An Easter Disciple
By Stephen Skelton
The Entertainment Ministry
According to author Stephen Skelton, a new book entitled An Easter Disciple: Special Church Edition, features the ancient true story of a Roman solider who encountered Christ—both before the crucifixion and after the resurrection.
“As amazing as that sounds,” Skelton began in a recent interview, “this report, which is taken from a second-century Latin manuscript, is simply a part of the rich heritage of extra-biblical writings that lend historical support to the events recorded in the Bible.
“Alongside the writings of Josephus the Jewish historian and Tacitus the Roman historian, both of which provide extra-biblical support for the history of early Christianity—that’s where the story of this Roman soldier who encountered the resurrected Christ belongs.”
As recorded in the Latin manuscript, the Roman soldier Quintus Cornelius Benignus was stationed at the Roman military camp in Jerusalem in 30 AD, when he heard Christ speak firsthand at Solomon’s Porch, an event which the Bible records in John 10.
“Of course, his life starts to change,” Skelton continued. “Shortly thereafter, this soldier is sent out of the area on a military assignment for a few fateful days. When he returns, the crucifixion has occurred. And the report that has the Roman camp so perturbed is that, by several eyewitness accounts, Christ, in fact, is alive again.”
In his search for answers, the soldier makes his way to Golgotha and sees the empty tomb itself. At the tomb, a group of believers is meeting. One of them introduces himself to the solider as “Johannes”—also known as the Apostle John.
Said Skelton, “John welcomes the soldier into fellowship, and over the next three weeks, the soldier makes a profession of faith, his belief in Christ. And at that point, John extends an incredible invitation to the solder: Come see the risen Christ Himself once more before He ascends again to His heavenly life.”
Identifying this resurrection appearance as the one cited in 1 Corinthians 15:6, Skelton noted that what the Apostle Paul said there, readers of An Easter Disciple can echo this Easter. “Basically, Paul says, ‘You don’t have to take my word for the fact that Christ is risen. After all, the risen Christ appeared to over five hundred people. Go and ask one of them.’ Well, this book contains the true story of one of the five hundred.”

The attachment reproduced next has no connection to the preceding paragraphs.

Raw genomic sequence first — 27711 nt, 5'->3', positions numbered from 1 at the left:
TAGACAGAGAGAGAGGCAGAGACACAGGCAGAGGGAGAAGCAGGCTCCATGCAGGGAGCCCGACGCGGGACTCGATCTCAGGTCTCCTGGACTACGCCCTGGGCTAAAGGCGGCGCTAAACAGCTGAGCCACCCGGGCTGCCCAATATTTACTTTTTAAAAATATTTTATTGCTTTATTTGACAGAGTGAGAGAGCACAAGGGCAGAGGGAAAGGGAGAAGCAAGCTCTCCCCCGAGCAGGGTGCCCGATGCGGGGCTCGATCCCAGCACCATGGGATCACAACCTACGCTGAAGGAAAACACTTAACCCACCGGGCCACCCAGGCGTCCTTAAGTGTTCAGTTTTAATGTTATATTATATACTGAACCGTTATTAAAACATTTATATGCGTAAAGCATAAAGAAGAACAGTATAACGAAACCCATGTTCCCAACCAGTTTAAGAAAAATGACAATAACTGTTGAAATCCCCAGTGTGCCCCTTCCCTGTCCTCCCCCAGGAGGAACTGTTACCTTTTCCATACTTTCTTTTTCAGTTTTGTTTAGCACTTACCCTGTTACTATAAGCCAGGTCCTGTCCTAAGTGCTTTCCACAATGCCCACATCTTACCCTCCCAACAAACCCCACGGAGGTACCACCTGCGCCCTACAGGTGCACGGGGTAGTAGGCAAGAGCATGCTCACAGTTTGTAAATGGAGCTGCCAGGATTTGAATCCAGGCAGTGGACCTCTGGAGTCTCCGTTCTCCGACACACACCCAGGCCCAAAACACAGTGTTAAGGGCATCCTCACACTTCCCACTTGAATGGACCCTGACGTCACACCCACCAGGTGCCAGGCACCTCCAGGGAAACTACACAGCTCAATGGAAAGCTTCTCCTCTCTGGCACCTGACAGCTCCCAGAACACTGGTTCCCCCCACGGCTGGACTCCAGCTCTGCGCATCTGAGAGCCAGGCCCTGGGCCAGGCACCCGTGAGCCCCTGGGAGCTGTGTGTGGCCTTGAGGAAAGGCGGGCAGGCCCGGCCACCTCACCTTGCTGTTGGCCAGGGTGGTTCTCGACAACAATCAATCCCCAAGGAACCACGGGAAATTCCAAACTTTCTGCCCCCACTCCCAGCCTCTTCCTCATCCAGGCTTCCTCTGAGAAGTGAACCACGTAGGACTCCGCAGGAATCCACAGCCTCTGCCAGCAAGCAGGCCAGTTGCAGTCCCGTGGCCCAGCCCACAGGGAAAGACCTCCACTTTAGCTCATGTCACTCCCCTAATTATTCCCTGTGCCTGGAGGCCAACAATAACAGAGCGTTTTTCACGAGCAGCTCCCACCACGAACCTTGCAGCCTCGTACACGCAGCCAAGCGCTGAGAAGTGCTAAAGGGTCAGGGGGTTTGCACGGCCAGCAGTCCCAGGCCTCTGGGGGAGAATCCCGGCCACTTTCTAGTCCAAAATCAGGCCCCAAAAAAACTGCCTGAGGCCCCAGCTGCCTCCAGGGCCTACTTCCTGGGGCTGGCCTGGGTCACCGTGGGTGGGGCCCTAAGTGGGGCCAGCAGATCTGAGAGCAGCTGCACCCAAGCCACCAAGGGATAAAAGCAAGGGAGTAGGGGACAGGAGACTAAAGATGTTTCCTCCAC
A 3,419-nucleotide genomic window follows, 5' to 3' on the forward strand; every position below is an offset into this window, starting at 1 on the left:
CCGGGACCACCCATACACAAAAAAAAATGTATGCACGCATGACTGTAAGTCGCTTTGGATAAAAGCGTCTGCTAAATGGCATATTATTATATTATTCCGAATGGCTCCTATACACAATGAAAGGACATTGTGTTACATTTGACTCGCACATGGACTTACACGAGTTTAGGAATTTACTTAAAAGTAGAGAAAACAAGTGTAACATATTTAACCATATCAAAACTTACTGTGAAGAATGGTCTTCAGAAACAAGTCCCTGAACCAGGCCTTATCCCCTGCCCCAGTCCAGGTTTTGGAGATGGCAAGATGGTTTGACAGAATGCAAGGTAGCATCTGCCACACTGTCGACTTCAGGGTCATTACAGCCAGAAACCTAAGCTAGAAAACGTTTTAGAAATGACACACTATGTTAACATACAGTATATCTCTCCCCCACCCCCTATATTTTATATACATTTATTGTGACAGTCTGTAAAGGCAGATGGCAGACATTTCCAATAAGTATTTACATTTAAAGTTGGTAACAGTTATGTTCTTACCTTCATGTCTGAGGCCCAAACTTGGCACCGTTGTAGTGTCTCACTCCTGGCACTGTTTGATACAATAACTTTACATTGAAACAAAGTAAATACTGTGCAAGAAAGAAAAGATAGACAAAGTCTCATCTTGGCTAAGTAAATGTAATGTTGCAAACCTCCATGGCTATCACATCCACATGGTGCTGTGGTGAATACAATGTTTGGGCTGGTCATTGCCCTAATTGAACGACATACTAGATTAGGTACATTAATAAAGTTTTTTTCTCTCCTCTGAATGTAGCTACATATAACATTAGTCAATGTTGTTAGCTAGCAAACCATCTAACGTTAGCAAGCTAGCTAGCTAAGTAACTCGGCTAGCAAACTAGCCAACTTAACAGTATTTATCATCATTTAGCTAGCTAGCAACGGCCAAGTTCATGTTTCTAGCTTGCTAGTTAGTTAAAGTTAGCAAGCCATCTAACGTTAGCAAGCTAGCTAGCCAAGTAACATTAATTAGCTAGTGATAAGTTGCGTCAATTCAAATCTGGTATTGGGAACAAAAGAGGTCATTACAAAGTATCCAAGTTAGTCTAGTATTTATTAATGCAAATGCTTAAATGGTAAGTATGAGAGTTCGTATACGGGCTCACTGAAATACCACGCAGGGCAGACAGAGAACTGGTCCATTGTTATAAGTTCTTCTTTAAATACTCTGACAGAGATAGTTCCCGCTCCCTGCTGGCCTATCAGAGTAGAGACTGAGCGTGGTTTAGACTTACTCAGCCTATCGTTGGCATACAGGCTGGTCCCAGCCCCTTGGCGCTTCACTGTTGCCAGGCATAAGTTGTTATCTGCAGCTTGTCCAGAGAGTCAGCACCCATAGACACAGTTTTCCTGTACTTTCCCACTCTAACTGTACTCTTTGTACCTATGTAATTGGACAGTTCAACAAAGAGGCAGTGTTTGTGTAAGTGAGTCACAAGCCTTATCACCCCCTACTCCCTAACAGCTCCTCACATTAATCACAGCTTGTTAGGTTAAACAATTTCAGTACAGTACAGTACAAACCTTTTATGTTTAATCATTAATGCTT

Skelton pointed out that, at Easter time, when Christians begin to talk about the cornerstone of their faith, some people ask for proof. “Church members get asked by friends or family if they can prove the resurrection occurred from sources outside of the Bible.
“In other words, the folks asking say: You can’t use the Gospel to prove the Gospel. And if the resurrection was a true, historical event, then more people would have written about it—other than the Gospel writers.”
Skelton smiled, “That’s exactly what the Easter Disciple answers to.”
When asked when this account first came to light, Skelton explained that this report is not “new news.” He revealed that the account was first published in 1922, having been written by pastor Arthur Benton Sanford, who earned his Doctor of Divinity degree from Syracuse University.
“I believe it’s likely that the University is where he became familiar with the Latin manuscript that contains the story of this Roman soldier. I think the account is better known in academic circles than it is the general public. That’s why it seems like a new report when, in fact, the book about the account was first printed 86 years ago.”
For his contribution to the current publication, Skelton has placed comprehensive study notes in the margins of each page which give a running commentary on the main text. “The purpose of the notes here is to provide the historical context of the story. This is done in an effort to underline the fact that the resurrection is not a fairy tale made up by the early church fathers, but rather that it is a historically verifiable event.”
“At the appropriate places in the text,” Skelton related, “there are notes referencing extra-biblical historical sources such as Josephus, Tacitus, Pliny the Younger, Origen and others, as well as citing the corresponding biblical scriptures that are reflected in the story of the soldier.”
When asked what intrigued him most about the account, Skelton chuckled. “Rather than being surprised by this account, we should be intrigued by the possibility of other accounts. I mean this is the story of one of the 500 people at that resurrection appearance. You might think a few of the other 499 also wrote something down.”
Skelton concluded, “Nevertheless, we do have this account, and it does confirm the Gospel report of the resurrection—and that is what makes it such a perfect and powerful Easter gift for friends and family or church members and visitors.”
Also from Stephen Skelton on CBN.com:
Superman and the Gospel Story
Superman's Messianic Message
CBN.com's Christmas Feature
More Church and Ministry
More from Spiritual Life
Stephen Skelton serves as founder of The Entertainment Ministry. Previously, he has served as a writer-producer for Dick Clark Productions and later as host and writer for The Mayberry, Beverly Hillbillies, Van Dyke Show, Bonanza, Super Man and Lucy Show Bible studies. As a Christian in the entertainment industry, Stephen seeks to identify God's purposes in popular entertainment.
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